Jesus and Maria in the Jungle: An Essay on Possibility and Constraint in the Third-Shift Third Space
Katherine Richardson Bruna
Cultural Studies of Science Education Volume 4, Number 1, ISSN 1871-1502
One hundred years ago, Upton Sinclair, in "The Jungle," exposed the deplorable working conditions of eastern European immigrants in the meatpacking houses of Chicago. The backdrop of this article is the new Jungle of the 21st century--the hog plants of the rural Midwest. Here I speak to the lives of the Mexican workers they employ, and, more specifically, the science-learning experiences and aspirations of third-shifters, Jesus and Maria. I use these students' stories as an opportunity to examine the take-up, in education, of the concept of hybridity, and, more particularly, to interrogate what I have come to regard as the "third space fetish." My principle argument is that Bhabha's understanding of liberatory Third Space has been distorted, in education, through teacher-centered and power-neutral multicultural discourse. I call for a more robust approach to hybridity in science education research, guided by the lessons of possibility and constraint contained in Jesus' and Maria's third-shift third space lives.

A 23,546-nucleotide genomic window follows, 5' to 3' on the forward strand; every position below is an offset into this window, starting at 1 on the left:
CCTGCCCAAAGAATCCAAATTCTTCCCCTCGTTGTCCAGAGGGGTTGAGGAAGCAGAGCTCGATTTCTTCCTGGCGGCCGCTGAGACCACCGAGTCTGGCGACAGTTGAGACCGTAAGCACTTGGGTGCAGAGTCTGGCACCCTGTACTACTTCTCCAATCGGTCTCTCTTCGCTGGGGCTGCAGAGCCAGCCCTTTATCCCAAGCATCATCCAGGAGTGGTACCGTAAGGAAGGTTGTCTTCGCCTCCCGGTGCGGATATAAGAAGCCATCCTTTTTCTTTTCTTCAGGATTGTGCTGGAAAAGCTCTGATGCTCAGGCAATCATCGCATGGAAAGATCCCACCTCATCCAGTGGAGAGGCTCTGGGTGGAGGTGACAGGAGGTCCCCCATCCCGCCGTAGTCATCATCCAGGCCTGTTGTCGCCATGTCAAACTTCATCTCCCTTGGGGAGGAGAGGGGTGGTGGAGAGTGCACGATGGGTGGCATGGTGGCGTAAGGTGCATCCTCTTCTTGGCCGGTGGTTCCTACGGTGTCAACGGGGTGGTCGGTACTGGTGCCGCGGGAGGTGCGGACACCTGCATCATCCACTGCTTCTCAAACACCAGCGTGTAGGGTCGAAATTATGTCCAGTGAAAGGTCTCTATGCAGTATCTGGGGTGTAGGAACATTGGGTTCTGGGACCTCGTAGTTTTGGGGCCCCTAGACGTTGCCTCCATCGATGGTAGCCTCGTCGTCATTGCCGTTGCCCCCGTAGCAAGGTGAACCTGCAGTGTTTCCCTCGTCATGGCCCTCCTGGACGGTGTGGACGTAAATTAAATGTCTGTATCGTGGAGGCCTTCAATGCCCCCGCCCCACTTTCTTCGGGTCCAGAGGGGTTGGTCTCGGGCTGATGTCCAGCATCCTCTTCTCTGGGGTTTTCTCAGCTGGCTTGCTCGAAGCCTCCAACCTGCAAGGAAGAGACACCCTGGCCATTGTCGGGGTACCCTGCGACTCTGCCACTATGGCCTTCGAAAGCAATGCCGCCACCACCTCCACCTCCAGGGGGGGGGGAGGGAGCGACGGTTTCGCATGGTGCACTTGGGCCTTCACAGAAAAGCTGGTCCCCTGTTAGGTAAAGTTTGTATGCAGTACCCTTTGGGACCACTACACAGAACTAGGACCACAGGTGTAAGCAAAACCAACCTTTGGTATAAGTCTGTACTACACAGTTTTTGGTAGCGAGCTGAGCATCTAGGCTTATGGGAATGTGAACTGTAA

Bruna, K.R. (2009). Jesus and Maria in the Jungle: An Essay on Possibility and Constraint in the Third-Shift Third Space. Cultural Studies of Science Education, 4(1), 221-237. Retrieved March 23, 2023 from https://www.learntechlib.org/p/105364/.
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